FULL CIRCLE. The venture takes Argentine-born Cesar, who came to the U.S. at 7, full circle. "It was my dream to create a medium for artists for public art. Then I started marketing it to architects to see if they would be interested in collaborating with artists," explains Cesar. "Then architects came to me to say, 'Can I use this technique?' "

A high-school dropout who made his own oil paint at 13, Cesar got his first job in the world of art technology at 16 as an ink-mixer for Pantone, the company that produces standard colors used worldwide in graphics, printing, and textiles. "I was always interested in color," he says. At 19, he was selling his own work.

He ran and owned a restaurant in New York's Greenwich Village for 10 years. In 1986, he decided to go back to his first love, art and color. He sold the restaurant, which gave him enough money to start a new business.

His first objective was to make a permanent painting medium for exterior murals. That drew him to glass. "I thought if I could just solve the problems of colorfastness, you'd have a corrosion-free surface," he says. It was an elegant concept with "big problems," says Dupont's Turnbull. They were: making a product with a safety requirement that couldn't be compromised and trying to add color that wouldn't bleed and would survive the high-processing heat to last 25 years or more. "And, you have to have the ability to make perfect optics -- no distortion in the glass," Turnbull says.

HEADING EAST. The move was also a big business risk, financed with the usual small-business cocktail of personal funds, family money, and credit cards. In 1990, just when Cesar was starting to launch the product, the New York construction market tanked. Around that time, he met some California architects through his architect father-in-law, who told him they had work in Asia. "So I decided to launch the product in California and use it as a springboard to launch in Asia," he says.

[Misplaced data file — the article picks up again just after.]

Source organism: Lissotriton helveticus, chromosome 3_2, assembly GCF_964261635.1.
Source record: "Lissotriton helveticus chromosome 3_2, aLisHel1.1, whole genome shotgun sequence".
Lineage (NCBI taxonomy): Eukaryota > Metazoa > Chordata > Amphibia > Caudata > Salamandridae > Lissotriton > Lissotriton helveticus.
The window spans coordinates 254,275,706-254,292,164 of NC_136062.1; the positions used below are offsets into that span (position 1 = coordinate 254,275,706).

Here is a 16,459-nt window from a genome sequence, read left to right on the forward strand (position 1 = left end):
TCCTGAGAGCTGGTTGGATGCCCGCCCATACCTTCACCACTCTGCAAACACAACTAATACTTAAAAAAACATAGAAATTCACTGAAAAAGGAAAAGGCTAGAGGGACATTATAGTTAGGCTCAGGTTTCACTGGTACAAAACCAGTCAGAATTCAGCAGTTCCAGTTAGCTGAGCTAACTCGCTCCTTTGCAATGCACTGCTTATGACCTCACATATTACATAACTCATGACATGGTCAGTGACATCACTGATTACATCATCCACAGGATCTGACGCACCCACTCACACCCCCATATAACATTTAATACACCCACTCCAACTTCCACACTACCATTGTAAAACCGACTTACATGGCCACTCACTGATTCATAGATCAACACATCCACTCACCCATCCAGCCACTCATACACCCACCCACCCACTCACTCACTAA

Cesar built the Asia market up to about 40% of his sales, learning "from the ground up how to do business there," including the cultural perils of color. In the U.S., "all architects want white and 15 shades of gray. That looks chic. In Asia those are death colors, and no one wants them," he says. After all his effort, the Asian economic crisis hit last year, forcing Cesar to quickly redirect his efforts to the U.S. and Europe. "We rebounded in two months from Asia," he says, adding that he doesn't consider the effort he put into developing that market a waste and that some publicly funded projects are continuing. "We have lifelong relationships." The company also has production arrangements with French glass and construction materials giant Compagnie de Saint-Gobain.

He says the biggest issue for the company is "where do we go from here? We have a proven technology [and] 50 reps around the country that market it. We're in some of the most prestigious buildings anywhere. We're too big for venture capital and too small to go public."

Cesar says he's not concerned about economic conditions, "because we're such a high-end product.... Even in a downturn economy, people who build buildings look for ways to differentiate them when they're leasing."

That sounds like entrepreneurial bravado under the current economic conditions. Still, with only six years of production behind him, Cesar's company, like his glass, has already withstood some heavy weather.

By Julia Lichtblau in New York
julia_lichtblau@businessweek.com